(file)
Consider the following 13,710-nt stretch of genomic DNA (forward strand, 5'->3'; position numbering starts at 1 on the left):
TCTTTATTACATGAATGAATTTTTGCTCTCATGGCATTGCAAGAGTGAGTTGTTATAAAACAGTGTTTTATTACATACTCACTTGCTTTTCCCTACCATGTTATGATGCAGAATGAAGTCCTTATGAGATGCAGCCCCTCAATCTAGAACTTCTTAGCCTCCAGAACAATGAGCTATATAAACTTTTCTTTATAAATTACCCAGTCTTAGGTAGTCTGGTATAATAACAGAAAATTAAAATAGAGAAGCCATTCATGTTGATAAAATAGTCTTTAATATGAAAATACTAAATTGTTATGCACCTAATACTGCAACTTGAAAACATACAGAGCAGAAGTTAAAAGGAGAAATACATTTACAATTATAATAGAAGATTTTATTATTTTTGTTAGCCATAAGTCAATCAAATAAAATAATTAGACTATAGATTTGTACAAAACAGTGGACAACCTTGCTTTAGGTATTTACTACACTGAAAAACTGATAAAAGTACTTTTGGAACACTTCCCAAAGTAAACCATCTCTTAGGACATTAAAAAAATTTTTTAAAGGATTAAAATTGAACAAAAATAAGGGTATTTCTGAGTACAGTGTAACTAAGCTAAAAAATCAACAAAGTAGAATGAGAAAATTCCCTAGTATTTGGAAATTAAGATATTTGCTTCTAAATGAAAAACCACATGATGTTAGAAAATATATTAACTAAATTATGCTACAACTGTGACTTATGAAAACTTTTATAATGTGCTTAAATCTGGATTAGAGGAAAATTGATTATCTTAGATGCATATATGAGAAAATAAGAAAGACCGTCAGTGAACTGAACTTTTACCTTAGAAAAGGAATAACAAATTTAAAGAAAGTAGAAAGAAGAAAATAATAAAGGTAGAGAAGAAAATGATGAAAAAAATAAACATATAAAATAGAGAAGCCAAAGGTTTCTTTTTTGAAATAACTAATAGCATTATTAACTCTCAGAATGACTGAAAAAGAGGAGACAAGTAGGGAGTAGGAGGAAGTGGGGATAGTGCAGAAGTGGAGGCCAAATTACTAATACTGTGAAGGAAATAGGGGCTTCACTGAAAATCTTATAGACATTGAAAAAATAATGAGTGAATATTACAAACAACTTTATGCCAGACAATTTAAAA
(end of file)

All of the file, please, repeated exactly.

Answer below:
Consider the following 13,710-nt stretch of genomic DNA (forward strand, 5'->3'; position numbering starts at 1 on the left):
TCTTTATTACATGAATGAATTTTTGCTCTCATGGCATTGCAAGAGTGAGTTGTTATAAAACAGTGTTTTATTACATACTCACTTGCTTTTCCCTACCATGTTATGATGCAGAATGAAGTCCTTATGAGATGCAGCCCCTCAATCTAGAACTTCTTAGCCTCCAGAACAATGAGCTATATAAACTTTTCTTTATAAATTACCCAGTCTTAGGTAGTCTGGTATAATAACAGAAAATTAAAATAGAGAAGCCATTCATGTTGATAAAATAGTCTTTAATATGAAAATACTAAATTGTTATGCACCTAATACTGCAACTTGAAAACATACAGAGCAGAAGTTAAAAGGAGAAATACATTTACAATTATAATAGAAGATTTTATTATTTTTGTTAGCCATAAGTCAATCAAATAAAATAATTAGACTATAGATTTGTACAAAACAGTGGACAACCTTGCTTTAGGTATTTACTACACTGAAAAACTGATAAAAGTACTTTTGGAACACTTCCCAAAGTAAACCATCTCTTAGGACATTAAAAAAATTTTTTAAAGGATTAAAATTGAACAAAAATAAGGGTATTTCTGAGTACAGTGTAACTAAGCTAAAAAATCAACAAAGTAGAATGAGAAAATTCCCTAGTATTTGGAAATTAAGATATTTGCTTCTAAATGAAAAACCACATGATGTTAGAAAATATATTAACTAAATTATGCTACAACTGTGACTTATGAAAACTTTTATAATGTGCTTAAATCTGGATTAGAGGAAAATTGATTATCTTAGATGCATATATGAGAAAATAAGAAAGACCGTCAGTGAACTGAACTTTTACCTTAGAAAAGGAATAACAAATTTAAAGAAAGTAGAAAGAAGAAAATAATAAAGGTAGAGAAGAAAATGATGAAAAAAATAAACATATAAAATAGAGAAGCCAAAGGTTTCTTTTTTGAAATAACTAATAGCATTATTAACTCTCAGAATGACTGAAAAAGAGGAGACAAGTAGGGAGTAGGAGGAAGTGGGGATAGTGCAGAAGTGGAGGCCAAATTACTAATACTGTGAAGGAAATAGGGGCTTCACTGAAAATCTTATAGACATTGAAAAAATAATGAGTGAATATTACAAACAACTTTATGCCAGACAATTTAAAA